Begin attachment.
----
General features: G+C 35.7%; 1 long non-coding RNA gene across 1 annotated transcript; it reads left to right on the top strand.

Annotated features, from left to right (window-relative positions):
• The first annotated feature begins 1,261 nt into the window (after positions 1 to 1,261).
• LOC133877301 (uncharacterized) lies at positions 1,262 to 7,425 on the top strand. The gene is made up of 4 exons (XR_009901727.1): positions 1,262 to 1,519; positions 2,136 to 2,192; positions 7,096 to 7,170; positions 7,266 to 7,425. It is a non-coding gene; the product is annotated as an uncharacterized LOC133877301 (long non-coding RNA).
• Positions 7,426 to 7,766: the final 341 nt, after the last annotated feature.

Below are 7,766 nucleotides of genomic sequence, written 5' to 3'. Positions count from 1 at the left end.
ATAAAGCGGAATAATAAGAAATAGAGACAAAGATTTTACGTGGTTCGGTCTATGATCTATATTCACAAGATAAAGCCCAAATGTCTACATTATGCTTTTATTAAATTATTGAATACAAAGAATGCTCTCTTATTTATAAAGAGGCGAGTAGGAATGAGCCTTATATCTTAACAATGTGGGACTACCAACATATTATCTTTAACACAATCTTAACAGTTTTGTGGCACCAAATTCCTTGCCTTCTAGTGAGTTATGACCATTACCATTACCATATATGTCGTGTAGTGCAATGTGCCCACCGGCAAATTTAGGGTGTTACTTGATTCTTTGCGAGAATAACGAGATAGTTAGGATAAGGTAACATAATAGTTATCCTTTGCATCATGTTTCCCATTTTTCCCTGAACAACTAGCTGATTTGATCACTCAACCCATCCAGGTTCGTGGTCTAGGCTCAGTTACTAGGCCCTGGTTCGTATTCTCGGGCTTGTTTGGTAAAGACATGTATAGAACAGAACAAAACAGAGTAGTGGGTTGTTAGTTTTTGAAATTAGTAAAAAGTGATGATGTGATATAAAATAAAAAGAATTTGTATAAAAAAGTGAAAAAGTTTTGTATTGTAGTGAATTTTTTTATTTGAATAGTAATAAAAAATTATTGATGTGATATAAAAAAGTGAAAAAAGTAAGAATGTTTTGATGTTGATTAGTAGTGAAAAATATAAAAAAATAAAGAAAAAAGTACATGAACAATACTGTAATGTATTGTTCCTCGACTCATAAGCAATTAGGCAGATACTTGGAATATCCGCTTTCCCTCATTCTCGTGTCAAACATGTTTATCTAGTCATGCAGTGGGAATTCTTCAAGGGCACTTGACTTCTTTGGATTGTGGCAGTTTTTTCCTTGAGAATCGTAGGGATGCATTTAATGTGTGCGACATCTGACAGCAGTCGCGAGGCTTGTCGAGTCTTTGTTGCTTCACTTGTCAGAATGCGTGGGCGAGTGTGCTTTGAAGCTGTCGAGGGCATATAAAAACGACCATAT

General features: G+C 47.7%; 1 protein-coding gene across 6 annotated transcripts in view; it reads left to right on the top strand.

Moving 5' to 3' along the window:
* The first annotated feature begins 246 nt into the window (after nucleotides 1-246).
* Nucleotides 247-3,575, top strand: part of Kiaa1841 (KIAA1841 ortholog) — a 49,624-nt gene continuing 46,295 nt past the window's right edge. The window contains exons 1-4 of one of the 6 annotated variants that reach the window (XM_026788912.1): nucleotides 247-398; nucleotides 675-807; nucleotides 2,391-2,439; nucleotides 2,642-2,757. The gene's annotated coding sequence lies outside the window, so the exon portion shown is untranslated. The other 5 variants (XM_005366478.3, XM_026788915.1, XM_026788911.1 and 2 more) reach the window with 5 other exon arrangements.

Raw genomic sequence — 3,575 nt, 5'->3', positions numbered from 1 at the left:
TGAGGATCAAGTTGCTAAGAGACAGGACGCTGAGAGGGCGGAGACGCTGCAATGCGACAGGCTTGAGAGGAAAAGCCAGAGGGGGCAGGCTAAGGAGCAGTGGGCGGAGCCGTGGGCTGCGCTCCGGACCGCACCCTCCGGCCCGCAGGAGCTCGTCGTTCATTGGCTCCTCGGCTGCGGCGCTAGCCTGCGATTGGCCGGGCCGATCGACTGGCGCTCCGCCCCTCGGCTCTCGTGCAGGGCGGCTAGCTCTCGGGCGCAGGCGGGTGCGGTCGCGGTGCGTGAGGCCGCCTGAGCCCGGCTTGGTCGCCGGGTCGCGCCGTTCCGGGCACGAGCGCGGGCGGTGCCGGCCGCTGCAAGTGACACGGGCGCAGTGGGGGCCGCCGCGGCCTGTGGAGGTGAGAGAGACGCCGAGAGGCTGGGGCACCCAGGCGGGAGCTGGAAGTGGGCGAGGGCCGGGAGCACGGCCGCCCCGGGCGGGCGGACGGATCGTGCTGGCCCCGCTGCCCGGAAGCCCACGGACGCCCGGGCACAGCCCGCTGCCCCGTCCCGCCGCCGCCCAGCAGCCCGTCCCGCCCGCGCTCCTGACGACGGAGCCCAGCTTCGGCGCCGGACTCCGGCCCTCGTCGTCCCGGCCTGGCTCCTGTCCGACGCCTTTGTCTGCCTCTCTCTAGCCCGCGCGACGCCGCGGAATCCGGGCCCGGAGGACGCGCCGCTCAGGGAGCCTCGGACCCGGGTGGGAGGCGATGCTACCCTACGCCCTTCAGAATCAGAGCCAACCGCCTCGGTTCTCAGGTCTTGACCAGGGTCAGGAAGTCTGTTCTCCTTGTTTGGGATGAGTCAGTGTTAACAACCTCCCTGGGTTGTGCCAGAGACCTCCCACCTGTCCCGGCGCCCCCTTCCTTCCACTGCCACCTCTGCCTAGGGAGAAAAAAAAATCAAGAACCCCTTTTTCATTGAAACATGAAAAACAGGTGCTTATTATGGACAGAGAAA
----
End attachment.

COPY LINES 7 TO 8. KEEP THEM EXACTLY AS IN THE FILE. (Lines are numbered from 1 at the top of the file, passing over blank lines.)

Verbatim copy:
ATAAAGCGGAATAATAAGAAATAGAGACAAAGATTTTACGTGGTTCGGTCTATGATCTATATTCACAAGATAAAGCCCAAATGTCTACATTATGCTTTTATTAAATTATTGAATACAAAGAATGCTCTCTTATTTATAAAGAGGCGAGTAGGAATGAGCCTTATATCTTAACAATGTGGGACTACCAACATATTATCTTTAACACAATCTTAACAGTTTTGTGGCACCAAATTCCTTGCCTTCTAGTGAGTTATGACCATTACCATTACCATATATGTCGTGTAGTGCAATGTGCCCACCGGCAAATTTAGGGTGTTACTTGATTCTTTGCGAGAATAACGAGATAGTTAGGATAAGGTAACATAATAGTTATCCTTTGCATCATGTTTCCCATTTTTCCCTGAACAACTAGCTGATTTGATCACTCAACCCATCCAGGTTCGTGGTCTAGGCTCAGTTACTAGGCCCTGGTTCGTATTCTCGGGCTTGTTTGGTAAAGACATGTATAGAACAGAACAAAACAGAGTAGTGGGTTGTTAGTTTTTGAAATTAGTAAAAAGTGATGATGTGATATAAAATAAAAAGAATTTGTATAAAAAAGTGAAAAAGTTTTGTATTGTAGTGAATTTTTTTATTTGAATAGTAATAAAAAATTATTGATGTGATATAAAAAAGTGAAAAAAGTAAGAATGTTTTGATGTTGATTAGTAGTGAAAAATATAAAAAAATAAAGAAAAAAGTACATGAACAATACTGTAATGTATTGTTCCTCGACTCATAAGCAATTAGGCAGATACTTGGAATATCCGCTTTCCCTCATTCTCGTGTCAAACATGTTTATCTAGTCATGCAGTGGGAATTCTTCAAGGGCACTTGACTTCTTTGGATTGTGGCAGTTTTTTCCTTGAGAATCGTAGGGATGCATTTAATGTGTGCGACATCTGACAGCAGTCGCGAGGCTTGTCGAGTCTTTGTTGCTTCACTTGTCAGAATGCGTGGGCGAGTGTGCTTTGAAGCTGTCGAGGGCATATAAAAACGACCATAT

General features: G+C 47.7%; 1 protein-coding gene across 6 annotated transcripts in view; it reads left to right on the top strand.